+0

# Help with algebra?

0
172
2

Find all values of k so that $$x^2 - (k - 3) x - k + 6 > 0$$ for all x.

Jul 23, 2019

#1
+3

I'm how to do this but this is my best shot. So first, you can think of it as a quadratic. So simplifying the expression you get $$x^2-kx-3x-k+6>0$$

Using the quadratic formula, you get $$\frac{-(-k+3) \sqrt {(-k-3)^2-4(6-k)}}{2} > 0$$

simplify, $$\frac{k-3\sqrt{k^2+6x+9-24+4k}}{2} = \frac{k-3\sqrt{k^2+10x-13}}{2} > 0$$

I hope that helped, i just kind of bashed it out, now i hope you can solve it. I dont really know how to myself. Sorry if this post was no help at all :(

-Evan Jul 23, 2019
#2
+2

This will be a parabola  that turns upward

To find the x coordinate of the vertex we have that    (k -3) / 2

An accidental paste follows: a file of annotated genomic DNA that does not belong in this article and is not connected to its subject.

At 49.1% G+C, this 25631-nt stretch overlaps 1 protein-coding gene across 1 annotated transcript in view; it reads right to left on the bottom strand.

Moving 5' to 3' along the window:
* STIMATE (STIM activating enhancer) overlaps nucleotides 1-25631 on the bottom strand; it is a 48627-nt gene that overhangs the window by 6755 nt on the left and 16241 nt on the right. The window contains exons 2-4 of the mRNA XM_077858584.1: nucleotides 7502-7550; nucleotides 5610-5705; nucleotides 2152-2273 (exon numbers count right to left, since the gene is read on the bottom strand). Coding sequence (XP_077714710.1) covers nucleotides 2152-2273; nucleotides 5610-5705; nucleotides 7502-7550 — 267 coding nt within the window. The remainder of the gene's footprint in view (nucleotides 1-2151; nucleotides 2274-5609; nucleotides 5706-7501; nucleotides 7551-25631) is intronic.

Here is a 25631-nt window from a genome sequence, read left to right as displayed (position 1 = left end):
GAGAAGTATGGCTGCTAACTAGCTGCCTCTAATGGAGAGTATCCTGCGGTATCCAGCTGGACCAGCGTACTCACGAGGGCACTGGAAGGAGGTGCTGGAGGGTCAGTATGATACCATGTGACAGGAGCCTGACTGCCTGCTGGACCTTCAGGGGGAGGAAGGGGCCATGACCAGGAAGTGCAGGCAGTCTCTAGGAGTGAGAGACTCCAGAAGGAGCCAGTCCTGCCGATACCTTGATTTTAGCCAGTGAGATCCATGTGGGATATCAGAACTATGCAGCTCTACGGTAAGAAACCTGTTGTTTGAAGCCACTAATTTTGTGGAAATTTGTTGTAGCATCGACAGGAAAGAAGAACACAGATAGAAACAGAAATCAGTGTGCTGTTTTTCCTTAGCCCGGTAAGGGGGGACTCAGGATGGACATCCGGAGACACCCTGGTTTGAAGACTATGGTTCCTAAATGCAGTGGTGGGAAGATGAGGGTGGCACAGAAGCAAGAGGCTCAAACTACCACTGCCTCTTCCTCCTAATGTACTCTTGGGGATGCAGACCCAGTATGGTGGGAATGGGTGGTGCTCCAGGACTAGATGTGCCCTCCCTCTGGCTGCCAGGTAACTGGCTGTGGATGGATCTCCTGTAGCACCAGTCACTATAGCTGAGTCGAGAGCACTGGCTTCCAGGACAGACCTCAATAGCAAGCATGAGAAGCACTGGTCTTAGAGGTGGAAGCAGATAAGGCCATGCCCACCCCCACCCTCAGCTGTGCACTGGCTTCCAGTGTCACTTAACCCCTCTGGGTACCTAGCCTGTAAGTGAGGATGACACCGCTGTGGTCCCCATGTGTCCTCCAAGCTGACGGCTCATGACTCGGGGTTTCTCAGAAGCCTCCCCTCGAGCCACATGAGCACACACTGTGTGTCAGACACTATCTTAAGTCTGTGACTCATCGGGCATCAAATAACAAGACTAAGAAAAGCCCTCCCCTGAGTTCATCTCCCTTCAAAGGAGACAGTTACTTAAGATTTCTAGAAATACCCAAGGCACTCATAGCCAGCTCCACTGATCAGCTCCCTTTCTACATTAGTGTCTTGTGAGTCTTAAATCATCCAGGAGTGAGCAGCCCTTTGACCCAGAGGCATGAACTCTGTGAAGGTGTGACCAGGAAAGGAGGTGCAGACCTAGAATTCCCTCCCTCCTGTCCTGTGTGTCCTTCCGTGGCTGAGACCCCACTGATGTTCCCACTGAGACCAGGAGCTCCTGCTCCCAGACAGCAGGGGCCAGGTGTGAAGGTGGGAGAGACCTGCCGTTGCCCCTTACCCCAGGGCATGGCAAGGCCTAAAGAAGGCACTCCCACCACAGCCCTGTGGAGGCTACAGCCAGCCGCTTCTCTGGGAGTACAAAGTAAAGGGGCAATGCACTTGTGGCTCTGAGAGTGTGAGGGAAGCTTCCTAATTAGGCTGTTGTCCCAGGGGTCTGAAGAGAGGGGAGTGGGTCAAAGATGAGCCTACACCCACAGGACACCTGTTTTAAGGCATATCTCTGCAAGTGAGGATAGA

So

[(k - 3) /2]^2  - (k -3) (k - 3)/2 - k + 6 > 0

( k^2 - 6k + 9 ] / 4   - ( k^2 - 6k+ 9)/2  - k + 6 > 0      multiply through by 4

k^2 - 6k + 9  -  2(k^2 - 6k + 9)  - 4k + 24 > 0

k^2 - 6k + 9  - 2k^2 + 12k - 18 - 4k +  24 > 0

-k^2  + 2k  + 15 > 0         mutiply through by -1 and reverse the inequality sign

k^2 - 2k - 15  < 0  factor

(k - 5) ( k + 3) < 0

We have three possible intervals that solve this

(-infinity, -3)   or  ( - 3, 5)   or  ( 5, infinity)

The outside intervals do not provide the correct solution

So.....the interval   k = (-3, 5)   is correct   Jul 23, 2019